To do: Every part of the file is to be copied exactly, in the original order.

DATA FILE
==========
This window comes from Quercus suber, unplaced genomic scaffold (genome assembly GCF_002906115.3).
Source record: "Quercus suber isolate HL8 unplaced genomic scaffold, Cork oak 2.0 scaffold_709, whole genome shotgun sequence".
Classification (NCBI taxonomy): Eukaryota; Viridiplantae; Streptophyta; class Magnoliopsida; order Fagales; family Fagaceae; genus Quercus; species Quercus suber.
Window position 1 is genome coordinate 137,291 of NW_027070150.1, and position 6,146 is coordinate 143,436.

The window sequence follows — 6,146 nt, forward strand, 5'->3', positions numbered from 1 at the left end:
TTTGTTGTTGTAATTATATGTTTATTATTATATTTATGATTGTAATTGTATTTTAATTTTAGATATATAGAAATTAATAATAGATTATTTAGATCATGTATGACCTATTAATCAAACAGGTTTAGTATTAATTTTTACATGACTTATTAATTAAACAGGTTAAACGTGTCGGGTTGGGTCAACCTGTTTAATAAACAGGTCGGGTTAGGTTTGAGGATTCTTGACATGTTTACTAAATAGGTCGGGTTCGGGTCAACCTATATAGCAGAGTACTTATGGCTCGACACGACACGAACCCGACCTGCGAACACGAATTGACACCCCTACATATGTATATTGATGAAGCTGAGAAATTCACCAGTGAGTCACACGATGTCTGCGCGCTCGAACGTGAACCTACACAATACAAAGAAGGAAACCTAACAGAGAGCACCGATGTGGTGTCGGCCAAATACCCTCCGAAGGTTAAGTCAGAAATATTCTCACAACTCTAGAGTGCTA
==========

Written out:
This window comes from Quercus suber, unplaced genomic scaffold (genome assembly GCF_002906115.3).
Source record: "Quercus suber isolate HL8 unplaced genomic scaffold, Cork oak 2.0 scaffold_709, whole genome shotgun sequence".
Classification (NCBI taxonomy): Eukaryota; Viridiplantae; Streptophyta; class Magnoliopsida; order Fagales; family Fagaceae; genus Quercus; species Quercus suber.
Window position 1 is genome coordinate 137,291 of NW_027070150.1, and position 6,146 is coordinate 143,436.

The window sequence follows — 6,146 nt, forward strand, 5'->3', positions numbered from 1 at the left end:
TTTGTTGTTGTAATTATATGTTTATTATTATATTTATGATTGTAATTGTATTTTAATTTTAGATATATAGAAATTAATAATAGATTATTTAGATCATGTATGACCTATTAATCAAACAGGTTTAGTATTAATTTTTACATGACTTATTAATTAAACAGGTTAAACGTGTCGGGTTGGGTCAACCTGTTTAATAAACAGGTCGGGTTAGGTTTGAGGATTCTTGACATGTTTACTAAATAGGTCGGGTTCGGGTCAACCTATATAGCAGAGTACTTATGGCTCGACACGACACGAACCCGACCTGCGAACACGAATTGACACCCCTACATATGTATATTGATGAAGCTGAGAAATTCACCAGTGAGTCACACGATGTCTGCGCGCTCGAACGTGAACCTACACAATACAAAGAAGGAAACCTAACAGAGAGCACCGATGTGGTGTCGGCCAAATACCCTCCGAAGGTTAAGTCAGAAATATTCTCACAACTCTAGAGTGCTA